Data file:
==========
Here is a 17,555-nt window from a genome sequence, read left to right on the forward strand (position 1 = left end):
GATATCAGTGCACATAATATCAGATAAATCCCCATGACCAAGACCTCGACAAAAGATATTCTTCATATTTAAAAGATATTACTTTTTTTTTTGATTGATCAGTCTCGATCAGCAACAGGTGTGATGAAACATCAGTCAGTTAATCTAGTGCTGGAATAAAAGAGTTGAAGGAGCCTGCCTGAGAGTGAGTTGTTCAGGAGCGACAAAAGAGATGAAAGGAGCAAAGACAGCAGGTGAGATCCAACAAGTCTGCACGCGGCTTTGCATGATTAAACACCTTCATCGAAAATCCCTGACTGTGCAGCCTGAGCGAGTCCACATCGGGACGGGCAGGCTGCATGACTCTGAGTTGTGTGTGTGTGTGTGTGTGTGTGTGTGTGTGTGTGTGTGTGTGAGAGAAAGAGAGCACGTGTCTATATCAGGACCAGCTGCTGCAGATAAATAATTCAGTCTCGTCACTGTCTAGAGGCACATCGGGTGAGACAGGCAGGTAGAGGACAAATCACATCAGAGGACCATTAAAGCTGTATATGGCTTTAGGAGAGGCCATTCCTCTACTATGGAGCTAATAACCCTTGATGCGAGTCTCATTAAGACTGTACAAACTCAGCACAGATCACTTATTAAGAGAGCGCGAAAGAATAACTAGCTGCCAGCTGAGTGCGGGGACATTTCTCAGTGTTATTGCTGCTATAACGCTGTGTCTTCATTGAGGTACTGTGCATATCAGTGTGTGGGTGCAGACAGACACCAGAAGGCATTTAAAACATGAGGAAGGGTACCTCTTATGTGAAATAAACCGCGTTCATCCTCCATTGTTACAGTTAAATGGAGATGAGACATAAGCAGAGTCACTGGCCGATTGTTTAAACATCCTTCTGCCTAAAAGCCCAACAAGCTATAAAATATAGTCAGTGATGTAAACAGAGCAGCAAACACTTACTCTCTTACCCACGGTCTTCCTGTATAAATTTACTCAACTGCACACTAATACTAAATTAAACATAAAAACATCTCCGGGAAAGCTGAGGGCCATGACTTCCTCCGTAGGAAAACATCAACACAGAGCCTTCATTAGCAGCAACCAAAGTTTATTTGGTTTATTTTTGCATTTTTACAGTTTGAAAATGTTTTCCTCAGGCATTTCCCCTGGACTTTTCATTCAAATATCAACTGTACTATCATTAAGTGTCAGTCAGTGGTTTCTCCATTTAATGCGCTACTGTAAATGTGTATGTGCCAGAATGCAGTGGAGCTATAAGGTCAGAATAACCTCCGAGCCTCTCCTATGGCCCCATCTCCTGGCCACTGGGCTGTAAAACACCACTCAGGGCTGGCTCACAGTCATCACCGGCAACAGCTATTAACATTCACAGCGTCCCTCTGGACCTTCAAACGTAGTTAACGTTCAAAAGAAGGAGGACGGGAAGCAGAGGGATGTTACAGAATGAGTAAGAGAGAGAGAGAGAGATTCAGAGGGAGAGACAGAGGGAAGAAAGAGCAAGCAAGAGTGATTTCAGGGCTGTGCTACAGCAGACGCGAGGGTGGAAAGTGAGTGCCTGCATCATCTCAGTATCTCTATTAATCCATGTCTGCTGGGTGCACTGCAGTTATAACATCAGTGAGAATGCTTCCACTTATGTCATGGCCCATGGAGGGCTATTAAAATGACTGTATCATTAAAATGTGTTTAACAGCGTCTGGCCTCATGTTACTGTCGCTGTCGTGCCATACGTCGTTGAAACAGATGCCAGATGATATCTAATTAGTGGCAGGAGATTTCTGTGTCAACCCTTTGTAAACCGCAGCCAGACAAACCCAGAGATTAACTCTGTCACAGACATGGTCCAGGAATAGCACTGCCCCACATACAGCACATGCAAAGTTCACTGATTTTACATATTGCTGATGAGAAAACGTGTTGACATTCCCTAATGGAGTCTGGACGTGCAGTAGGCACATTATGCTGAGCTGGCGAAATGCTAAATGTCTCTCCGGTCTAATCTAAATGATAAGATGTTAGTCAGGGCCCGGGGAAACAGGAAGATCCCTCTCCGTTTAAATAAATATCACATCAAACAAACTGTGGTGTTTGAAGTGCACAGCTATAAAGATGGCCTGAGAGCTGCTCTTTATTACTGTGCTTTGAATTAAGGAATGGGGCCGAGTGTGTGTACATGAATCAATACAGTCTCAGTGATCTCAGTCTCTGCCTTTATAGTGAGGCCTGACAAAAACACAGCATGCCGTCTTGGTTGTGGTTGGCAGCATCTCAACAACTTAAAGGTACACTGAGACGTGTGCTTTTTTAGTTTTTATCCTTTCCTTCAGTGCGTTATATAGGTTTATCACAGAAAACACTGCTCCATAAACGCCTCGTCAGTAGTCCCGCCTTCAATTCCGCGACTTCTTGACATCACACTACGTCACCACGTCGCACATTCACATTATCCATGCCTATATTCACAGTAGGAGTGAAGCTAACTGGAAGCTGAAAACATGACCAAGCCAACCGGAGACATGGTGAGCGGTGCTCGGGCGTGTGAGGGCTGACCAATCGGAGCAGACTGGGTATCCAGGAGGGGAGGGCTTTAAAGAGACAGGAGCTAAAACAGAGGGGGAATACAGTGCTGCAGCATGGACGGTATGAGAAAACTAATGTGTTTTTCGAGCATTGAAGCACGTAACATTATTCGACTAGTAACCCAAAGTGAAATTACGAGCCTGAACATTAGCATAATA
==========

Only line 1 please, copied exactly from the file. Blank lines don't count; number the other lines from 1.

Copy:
Here is a 17,555-nt window from a genome sequence, read left to right on the forward strand (position 1 = left end):